Frequently Asked Questions

Toxicology FAQ

Clinical Drug Testing is a lab test ordered by a healthcare professional to detect illegal or prescription drugs and/or their metabolites (breakdown products) in urine, blood, saliva, sweat, or hair samples in a clinical laboratory.

There are various reasons to perform drug testing. Clinical toxicology testing is performed for medical reasons, which often involves the following situations: 

  • Evaluating unexplained clinical symptoms possibly related to medications
  • Investigating unusual responses to medical treatment
  • Managing patients in chronic pain to minimize potential medical side effects
  • Monitoring medications with addictive properties
  • Determining substance use, misuse, or abuse

Many people require drug testing. Employment-related evaluations, patients with substance use disorders (SUDs) in treatment/recovery programs, legal/forensic matters concerned with substance use in relation to an incident, or high-level athletes may be subject to drug testing for the presence of substances. Patients on controlled medications are also tested to identify medication-use that is consistent or inconsistent with their prescriptions.

We provide both screening tests using chemistry analyzers and confirmation tests using LC-MS/MS. In our screening test menu, we test 17 drug classes plus 4 parameters for sample validity testing. In our confirmation test menu, we test 60+ drugs/substances organized into 30+ drug classes.

To make the ordering process easy, we provide convenient panels that cover the commonly-tested drugs. Moreover, we are able to customize tests and test panels according to patients’ and healthcare providers’ specific needs. We are aware that new medications and substances, especially synthetics, are constantly introduced to the public. For drugs that are not currently on our test menu, we will continue to update and make them available in the near future.

There are many variables that affect how long a drug/substance can stay detectable in your body:

  • Type of drug, amount/dosage, frequency, and route (oral, intravenous, intramuscular, sublingual, skin patch, etc.)
  • Body mass index (BMI: your weight in relation to your height) and basal metabolic rate (BMR: determined by your BMI, age, sex, and general level of daily physical activity)
  • The type of sample/specimen: blood, urine, saliva, sweat, hair, etc.

Generally, drugs will remain detectable for shorter durations if taken in smaller, less frequent doses, via less-absorbable routes (ie, skin patch) by younger, more metabolically-active individuals, and for samples that degrade more quickly (ie, body fluids, as opposed to hair).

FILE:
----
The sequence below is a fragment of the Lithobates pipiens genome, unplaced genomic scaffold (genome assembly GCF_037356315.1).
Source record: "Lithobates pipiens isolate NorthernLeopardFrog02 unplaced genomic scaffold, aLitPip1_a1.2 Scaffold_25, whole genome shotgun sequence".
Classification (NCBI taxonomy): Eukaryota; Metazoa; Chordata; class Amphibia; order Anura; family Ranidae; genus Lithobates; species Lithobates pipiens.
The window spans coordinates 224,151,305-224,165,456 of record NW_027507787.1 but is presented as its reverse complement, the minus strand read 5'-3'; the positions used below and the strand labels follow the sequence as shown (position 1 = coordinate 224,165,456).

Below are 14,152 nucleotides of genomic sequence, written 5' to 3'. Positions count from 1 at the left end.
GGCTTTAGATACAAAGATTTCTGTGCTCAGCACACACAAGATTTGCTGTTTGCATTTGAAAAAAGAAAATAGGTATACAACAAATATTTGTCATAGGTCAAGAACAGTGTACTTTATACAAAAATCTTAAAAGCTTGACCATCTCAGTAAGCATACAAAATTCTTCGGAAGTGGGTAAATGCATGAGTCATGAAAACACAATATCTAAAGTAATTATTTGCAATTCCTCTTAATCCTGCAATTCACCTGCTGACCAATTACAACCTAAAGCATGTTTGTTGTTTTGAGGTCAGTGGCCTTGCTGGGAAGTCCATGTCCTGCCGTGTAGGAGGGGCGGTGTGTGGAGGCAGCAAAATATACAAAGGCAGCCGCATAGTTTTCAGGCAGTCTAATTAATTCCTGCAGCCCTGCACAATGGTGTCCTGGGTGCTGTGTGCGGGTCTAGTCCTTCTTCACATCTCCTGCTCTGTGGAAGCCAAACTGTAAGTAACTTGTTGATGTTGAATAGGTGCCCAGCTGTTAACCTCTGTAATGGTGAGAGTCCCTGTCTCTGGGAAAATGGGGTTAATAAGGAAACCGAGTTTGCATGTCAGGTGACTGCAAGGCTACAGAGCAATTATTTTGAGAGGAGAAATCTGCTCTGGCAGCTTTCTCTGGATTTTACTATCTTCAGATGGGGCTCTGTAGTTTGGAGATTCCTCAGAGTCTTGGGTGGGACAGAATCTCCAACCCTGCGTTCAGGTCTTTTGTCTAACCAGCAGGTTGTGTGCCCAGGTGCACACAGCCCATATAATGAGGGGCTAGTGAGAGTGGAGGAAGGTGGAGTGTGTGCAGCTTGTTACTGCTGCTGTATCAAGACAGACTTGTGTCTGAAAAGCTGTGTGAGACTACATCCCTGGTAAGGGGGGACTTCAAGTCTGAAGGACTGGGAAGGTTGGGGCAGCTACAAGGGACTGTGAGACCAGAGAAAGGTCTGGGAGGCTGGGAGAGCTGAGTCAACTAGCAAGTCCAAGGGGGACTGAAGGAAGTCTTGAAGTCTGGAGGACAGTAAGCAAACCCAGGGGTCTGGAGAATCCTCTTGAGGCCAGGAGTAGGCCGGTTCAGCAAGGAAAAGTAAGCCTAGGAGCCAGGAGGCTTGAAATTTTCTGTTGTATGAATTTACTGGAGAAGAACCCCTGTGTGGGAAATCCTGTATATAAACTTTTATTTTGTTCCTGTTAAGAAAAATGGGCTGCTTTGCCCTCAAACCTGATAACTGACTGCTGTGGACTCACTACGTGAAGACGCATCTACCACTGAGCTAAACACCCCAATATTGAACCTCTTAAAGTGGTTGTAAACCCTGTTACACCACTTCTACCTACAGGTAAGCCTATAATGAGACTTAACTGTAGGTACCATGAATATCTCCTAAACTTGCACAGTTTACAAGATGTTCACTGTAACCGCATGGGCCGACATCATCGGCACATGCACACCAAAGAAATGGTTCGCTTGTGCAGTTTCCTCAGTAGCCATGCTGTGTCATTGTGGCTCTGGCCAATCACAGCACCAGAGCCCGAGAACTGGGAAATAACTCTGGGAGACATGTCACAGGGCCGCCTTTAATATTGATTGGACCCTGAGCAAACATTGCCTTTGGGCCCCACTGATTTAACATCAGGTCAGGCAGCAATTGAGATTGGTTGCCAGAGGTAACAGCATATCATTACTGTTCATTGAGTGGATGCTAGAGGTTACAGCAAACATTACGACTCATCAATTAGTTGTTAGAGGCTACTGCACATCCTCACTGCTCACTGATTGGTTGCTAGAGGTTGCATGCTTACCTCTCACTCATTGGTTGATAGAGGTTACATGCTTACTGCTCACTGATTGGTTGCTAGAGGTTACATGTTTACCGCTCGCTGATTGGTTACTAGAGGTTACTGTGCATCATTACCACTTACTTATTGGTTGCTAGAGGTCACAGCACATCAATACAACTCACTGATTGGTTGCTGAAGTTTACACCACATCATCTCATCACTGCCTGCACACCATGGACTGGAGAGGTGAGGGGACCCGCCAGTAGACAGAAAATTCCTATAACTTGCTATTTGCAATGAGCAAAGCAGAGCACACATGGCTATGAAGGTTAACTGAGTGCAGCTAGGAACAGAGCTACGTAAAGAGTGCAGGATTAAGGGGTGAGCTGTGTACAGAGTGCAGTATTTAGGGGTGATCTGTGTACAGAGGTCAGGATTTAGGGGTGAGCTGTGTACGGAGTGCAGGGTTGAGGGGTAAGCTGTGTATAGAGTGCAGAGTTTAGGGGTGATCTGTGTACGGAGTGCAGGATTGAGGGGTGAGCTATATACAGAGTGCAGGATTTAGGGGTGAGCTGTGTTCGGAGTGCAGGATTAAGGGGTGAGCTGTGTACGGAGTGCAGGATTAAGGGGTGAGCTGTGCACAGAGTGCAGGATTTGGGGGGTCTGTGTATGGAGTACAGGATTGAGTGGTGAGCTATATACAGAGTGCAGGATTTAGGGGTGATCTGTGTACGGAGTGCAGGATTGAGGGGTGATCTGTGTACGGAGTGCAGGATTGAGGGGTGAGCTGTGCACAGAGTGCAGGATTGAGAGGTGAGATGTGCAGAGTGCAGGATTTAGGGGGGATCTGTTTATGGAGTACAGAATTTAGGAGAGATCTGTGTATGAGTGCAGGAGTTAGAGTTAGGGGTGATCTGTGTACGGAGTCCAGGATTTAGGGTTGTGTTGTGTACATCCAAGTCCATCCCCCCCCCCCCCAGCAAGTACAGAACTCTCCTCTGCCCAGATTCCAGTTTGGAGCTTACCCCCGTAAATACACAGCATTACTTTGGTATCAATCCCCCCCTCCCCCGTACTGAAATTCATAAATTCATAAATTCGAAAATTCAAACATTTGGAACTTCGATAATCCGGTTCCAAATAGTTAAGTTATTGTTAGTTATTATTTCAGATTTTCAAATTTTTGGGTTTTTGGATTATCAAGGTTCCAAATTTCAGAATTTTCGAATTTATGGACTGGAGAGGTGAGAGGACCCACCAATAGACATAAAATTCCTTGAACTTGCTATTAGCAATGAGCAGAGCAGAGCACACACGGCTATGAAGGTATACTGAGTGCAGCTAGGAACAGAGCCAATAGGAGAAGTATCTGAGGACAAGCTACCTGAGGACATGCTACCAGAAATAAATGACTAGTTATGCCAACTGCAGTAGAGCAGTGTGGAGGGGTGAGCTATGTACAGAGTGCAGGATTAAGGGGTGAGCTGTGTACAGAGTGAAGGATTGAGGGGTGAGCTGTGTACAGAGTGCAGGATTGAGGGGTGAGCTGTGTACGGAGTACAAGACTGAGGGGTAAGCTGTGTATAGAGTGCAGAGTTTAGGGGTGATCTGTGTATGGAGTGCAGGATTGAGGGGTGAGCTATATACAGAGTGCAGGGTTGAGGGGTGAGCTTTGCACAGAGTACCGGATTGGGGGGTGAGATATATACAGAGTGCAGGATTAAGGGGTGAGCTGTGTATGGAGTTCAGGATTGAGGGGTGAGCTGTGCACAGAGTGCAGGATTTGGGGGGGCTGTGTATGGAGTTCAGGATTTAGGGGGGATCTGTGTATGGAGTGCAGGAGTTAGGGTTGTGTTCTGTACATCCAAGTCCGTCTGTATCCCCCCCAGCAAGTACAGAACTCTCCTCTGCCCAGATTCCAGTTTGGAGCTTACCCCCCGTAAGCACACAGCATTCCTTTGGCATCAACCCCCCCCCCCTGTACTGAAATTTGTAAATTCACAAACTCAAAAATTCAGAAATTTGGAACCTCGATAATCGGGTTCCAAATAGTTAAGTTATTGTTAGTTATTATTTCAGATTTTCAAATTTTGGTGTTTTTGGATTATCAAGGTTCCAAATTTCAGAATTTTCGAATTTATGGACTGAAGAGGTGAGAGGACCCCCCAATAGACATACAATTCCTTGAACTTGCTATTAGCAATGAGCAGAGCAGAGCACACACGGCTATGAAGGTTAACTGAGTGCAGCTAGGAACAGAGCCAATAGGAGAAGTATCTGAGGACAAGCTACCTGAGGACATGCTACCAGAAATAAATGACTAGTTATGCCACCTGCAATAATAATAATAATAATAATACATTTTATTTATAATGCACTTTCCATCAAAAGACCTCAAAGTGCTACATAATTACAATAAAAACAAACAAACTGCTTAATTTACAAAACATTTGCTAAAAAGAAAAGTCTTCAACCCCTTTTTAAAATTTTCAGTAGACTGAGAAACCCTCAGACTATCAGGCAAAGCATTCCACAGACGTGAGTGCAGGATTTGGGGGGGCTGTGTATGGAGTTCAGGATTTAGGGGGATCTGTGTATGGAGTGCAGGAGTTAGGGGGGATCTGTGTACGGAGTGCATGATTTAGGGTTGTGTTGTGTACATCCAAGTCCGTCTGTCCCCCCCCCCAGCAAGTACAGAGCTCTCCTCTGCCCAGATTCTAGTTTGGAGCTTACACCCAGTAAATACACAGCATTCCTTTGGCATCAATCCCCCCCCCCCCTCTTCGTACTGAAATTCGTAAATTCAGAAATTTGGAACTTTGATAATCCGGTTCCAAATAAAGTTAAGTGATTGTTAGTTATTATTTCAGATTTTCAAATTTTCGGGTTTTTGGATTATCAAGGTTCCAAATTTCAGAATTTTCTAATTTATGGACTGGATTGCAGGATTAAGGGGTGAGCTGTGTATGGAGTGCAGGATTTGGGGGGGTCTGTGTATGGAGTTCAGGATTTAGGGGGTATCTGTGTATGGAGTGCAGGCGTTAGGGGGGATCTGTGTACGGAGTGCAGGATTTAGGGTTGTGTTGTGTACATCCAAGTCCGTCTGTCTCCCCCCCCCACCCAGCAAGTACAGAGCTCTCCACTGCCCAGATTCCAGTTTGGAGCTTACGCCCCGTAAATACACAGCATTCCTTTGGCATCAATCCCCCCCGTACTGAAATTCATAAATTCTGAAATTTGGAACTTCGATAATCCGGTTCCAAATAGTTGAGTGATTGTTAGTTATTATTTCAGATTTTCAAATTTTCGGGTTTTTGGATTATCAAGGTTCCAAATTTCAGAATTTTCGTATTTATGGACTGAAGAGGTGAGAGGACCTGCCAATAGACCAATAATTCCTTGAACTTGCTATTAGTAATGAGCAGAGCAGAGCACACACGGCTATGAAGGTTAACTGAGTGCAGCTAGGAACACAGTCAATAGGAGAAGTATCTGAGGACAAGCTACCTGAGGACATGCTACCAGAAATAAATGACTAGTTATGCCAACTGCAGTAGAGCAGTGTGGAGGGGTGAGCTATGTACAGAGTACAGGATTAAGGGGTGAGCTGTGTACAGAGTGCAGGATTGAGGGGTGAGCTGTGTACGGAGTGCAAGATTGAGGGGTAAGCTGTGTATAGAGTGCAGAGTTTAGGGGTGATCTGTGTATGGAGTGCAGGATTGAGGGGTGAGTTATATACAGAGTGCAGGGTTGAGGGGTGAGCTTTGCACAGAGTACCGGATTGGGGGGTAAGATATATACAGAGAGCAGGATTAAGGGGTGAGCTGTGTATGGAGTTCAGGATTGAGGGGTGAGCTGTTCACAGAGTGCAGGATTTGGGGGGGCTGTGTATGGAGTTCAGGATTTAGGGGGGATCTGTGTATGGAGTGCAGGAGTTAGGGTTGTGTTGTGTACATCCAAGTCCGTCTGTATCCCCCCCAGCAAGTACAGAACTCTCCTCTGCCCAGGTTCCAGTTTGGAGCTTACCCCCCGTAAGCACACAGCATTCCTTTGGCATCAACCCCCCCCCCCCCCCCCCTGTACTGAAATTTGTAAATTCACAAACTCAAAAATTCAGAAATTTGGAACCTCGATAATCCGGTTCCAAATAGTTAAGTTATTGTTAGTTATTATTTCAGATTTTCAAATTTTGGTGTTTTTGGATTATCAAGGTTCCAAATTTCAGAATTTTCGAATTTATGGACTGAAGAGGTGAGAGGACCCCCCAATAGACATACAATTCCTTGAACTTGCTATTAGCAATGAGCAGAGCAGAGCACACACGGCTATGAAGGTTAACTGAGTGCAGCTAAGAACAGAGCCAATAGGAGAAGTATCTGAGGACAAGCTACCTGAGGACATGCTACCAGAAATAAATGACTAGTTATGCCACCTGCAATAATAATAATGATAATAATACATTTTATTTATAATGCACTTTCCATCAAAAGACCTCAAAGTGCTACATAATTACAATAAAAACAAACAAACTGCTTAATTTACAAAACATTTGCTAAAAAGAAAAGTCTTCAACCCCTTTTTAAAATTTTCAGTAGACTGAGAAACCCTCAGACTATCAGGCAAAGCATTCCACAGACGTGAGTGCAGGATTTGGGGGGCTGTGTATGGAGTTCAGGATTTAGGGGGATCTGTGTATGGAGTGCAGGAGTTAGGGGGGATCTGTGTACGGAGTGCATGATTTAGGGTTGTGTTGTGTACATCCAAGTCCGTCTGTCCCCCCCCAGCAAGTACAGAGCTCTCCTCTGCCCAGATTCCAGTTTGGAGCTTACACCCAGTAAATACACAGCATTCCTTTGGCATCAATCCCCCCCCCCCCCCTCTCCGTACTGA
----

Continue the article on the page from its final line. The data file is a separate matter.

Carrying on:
The temperature strip measures the temperature of the sample collected in the cup. Freshly voided urine should fall between 90-100 degrees F with four minutes of sample collection; outside this range (too cool or too warm) is a red flag for possible sample tampering (adulteration, substitution, or other means to falsify anticipated results).

Depending on the drugs/substances in question, urine samples can stay valid for 4-7 days at room temperature after collection.

Screening tests will be reported as fast as the same day. Confirmation tests will be reported within 48 hours upon sample receiving.

Results are made available to the ordering healthcare providers through our Laboratory Information System (LIS) directly. Patients will obtain results from their healthcare providers.

Each methodology has its strengths. Having both is essential to a cutting-edge toxicology lab like ours. In short, screening provides fast and accurate results, but not to the extremely-high degree of accuracy and precision of confirmation testing, which demands more time to produce definitive results. For more details, please read on.

Screening tests are quickly done and are great for initial testing. These tests are reported as “positive” or “negative” (qualitative) if the substance is detected or not detected, respectively, which infers the use of the substance or not. Screening tests, though accurate, are uncommonly prone to “false positives,” an objective, positive test result that presumes use of a substance, when none occurred in reality. False positives typically occur due to “cross reactivity” of medications or other molecules with the substance in question. Generally, we advise reflexive confirmation testing for positive screens, especially in sensitive cases where positive results can be detrimental.

Confirmation testing is much more accurate than screening and is significantly less prone to false positives or false negatives, hence “confirmation.” Furthermore, numerical (quantitative) values are reported in the results with cutoff ranges. Positive confirmation tests reveal values at or above the cutoff threshold, while negative confirmation tests report values below the cutoff. These are more descriptive than the “positive” or “negative” (qualitative) screening reports. Confirmation testing requires more sophisticated instrumentation, and as such, processing is not as swift as it is with screening. However, since cross-reactivity is not an issue, the results are more definitive.

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